Blowing a 10-point lead with less than four minutes to play is usually inexcusable. But the Cardinals feel they may have an excuse. In fact, some are adding their own asterisks to the Giants’ comeback victory Sunday, because of what went down on the play prior to Hakeem Nicks’ go-ahead touchdown in the final minutes.
See, Victor Cruz made a catch, fell to the turf, got up and dropped the ball. He was never touched. The “fumble” was recovered by the Cardinals, but the officials didn’t see it as a fumble, claiming instead that Cruz had “given himself up.” A play in which a player “gives himself up” isn’t subject to review (because it’s clearly a judgment call) and thus Ken Whisenhunt wasn’t able to challenge.
Eli Manning hit Nicks for six points on the next play and the Giants shut down Arizona on its final drive, moving to 3-1 and remaining in a first-place tie in the NFC East.
Watching the play, it’s hard to imagine that Cruz was giving himself up. Instead, it looked as though he stumbled and then tried to get up, assuming he’d been touched. I understand why referee Jerome Boger couldn’t review the call, but I can’t comprehend the call itself. Neither can former NFL officiating czar Mike Pereira, who thought the play should have been ruled a fumble. He noted on the game broadcast that the officials were essentially protecting Cruz “from his own stupidity.”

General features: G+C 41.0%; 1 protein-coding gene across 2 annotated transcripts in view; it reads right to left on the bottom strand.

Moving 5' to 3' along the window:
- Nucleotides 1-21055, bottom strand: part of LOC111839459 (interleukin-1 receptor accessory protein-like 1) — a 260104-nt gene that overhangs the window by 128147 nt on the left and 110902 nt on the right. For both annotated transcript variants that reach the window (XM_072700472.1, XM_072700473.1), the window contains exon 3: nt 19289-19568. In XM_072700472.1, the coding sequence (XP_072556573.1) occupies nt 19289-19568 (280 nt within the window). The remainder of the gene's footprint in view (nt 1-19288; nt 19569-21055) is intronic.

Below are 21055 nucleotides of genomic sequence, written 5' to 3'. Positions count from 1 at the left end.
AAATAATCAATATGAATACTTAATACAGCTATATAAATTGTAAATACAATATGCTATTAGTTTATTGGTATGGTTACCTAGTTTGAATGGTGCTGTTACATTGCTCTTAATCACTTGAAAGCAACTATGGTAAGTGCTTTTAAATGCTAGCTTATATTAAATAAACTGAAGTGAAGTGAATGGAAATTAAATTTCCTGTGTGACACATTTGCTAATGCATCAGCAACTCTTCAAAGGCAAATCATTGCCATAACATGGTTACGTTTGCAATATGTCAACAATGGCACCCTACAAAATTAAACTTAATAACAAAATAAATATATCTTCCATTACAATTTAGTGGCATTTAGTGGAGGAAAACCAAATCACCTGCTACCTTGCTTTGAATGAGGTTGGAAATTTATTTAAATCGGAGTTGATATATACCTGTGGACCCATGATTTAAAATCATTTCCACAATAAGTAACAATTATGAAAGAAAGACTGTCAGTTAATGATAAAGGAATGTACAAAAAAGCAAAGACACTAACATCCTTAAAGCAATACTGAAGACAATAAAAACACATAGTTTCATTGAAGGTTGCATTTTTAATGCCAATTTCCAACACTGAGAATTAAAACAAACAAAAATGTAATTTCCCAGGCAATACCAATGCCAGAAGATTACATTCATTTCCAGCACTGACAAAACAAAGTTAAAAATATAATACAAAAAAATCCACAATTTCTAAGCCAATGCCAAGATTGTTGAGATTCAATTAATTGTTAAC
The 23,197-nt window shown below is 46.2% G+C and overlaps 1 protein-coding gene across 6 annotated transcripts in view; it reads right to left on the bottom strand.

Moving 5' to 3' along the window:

The good news is that this was an anomaly. I’ve never seen the “gave himself up” interpretation applied in a controversial situation and affect the final result of a game before, and there’s a good chance it won’t come up again.
The bad news is that it did affect this game. Had it not been for that call, the Cardinals might have won. And that means the Giants might have lost. In December, that could affect playoff races and seeding.
And if you really want to trip out on the Butterfly effect, there’s likely some way in which this botched call will have bearing on the 2012 presidential election.